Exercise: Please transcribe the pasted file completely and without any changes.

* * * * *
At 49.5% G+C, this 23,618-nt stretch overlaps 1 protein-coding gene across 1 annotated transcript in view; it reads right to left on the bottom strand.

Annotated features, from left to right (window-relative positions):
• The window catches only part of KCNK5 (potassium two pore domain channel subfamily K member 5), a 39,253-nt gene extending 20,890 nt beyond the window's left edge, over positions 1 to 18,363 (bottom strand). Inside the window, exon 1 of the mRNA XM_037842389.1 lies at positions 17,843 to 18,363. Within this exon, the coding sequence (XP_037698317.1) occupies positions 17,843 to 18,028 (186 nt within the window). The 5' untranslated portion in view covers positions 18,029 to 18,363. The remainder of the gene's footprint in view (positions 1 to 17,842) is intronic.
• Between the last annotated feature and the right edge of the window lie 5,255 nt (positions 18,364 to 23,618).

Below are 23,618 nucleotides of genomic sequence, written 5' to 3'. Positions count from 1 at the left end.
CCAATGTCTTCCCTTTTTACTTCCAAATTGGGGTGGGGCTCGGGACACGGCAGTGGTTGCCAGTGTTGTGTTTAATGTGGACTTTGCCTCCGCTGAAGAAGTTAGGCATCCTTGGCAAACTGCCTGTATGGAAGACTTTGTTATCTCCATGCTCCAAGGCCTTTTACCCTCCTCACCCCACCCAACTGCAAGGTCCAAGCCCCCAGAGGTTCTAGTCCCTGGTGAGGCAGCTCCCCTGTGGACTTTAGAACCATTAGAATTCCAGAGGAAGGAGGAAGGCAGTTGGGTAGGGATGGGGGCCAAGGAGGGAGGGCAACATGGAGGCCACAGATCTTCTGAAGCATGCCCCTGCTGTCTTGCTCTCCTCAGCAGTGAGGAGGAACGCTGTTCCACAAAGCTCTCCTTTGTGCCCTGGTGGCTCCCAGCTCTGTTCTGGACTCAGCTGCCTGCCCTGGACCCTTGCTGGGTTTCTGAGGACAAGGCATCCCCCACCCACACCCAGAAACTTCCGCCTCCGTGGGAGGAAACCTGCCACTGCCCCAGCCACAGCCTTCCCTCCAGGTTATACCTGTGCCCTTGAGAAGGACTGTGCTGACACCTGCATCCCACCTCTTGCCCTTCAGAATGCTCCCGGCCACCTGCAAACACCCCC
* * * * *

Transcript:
At 49.5% G+C, this 23,618-nt stretch overlaps 1 protein-coding gene across 1 annotated transcript in view; it reads right to left on the bottom strand.

Annotated features, from left to right (window-relative positions):
• The window catches only part of KCNK5 (potassium two pore domain channel subfamily K member 5), a 39,253-nt gene extending 20,890 nt beyond the window's left edge, over positions 1 to 18,363 (bottom strand). Inside the window, exon 1 of the mRNA XM_037842389.1 lies at positions 17,843 to 18,363. Within this exon, the coding sequence (XP_037698317.1) occupies positions 17,843 to 18,028 (186 nt within the window). The 5' untranslated portion in view covers positions 18,029 to 18,363. The remainder of the gene's footprint in view (positions 1 to 17,842) is intronic.
• Between the last annotated feature and the right edge of the window lie 5,255 nt (positions 18,364 to 23,618).

Below are 23,618 nucleotides of genomic sequence, written 5' to 3'. Positions count from 1 at the left end.
CCAATGTCTTCCCTTTTTACTTCCAAATTGGGGTGGGGCTCGGGACACGGCAGTGGTTGCCAGTGTTGTGTTTAATGTGGACTTTGCCTCCGCTGAAGAAGTTAGGCATCCTTGGCAAACTGCCTGTATGGAAGACTTTGTTATCTCCATGCTCCAAGGCCTTTTACCCTCCTCACCCCACCCAACTGCAAGGTCCAAGCCCCCAGAGGTTCTAGTCCCTGGTGAGGCAGCTCCCCTGTGGACTTTAGAACCATTAGAATTCCAGAGGAAGGAGGAAGGCAGTTGGGTAGGGATGGGGGCCAAGGAGGGAGGGCAACATGGAGGCCACAGATCTTCTGAAGCATGCCCCTGCTGTCTTGCTCTCCTCAGCAGTGAGGAGGAACGCTGTTCCACAAAGCTCTCCTTTGTGCCCTGGTGGCTCCCAGCTCTGTTCTGGACTCAGCTGCCTGCCCTGGACCCTTGCTGGGTTTCTGAGGACAAGGCATCCCCCACCCACACCCAGAAACTTCCGCCTCCGTGGGAGGAAACCTGCCACTGCCCCAGCCACAGCCTTCCCTCCAGGTTATACCTGTGCCCTTGAGAAGGACTGTGCTGACACCTGCATCCCACCTCTTGCCCTTCAGAATGCTCCCGGCCACCTGCAAACACCCCC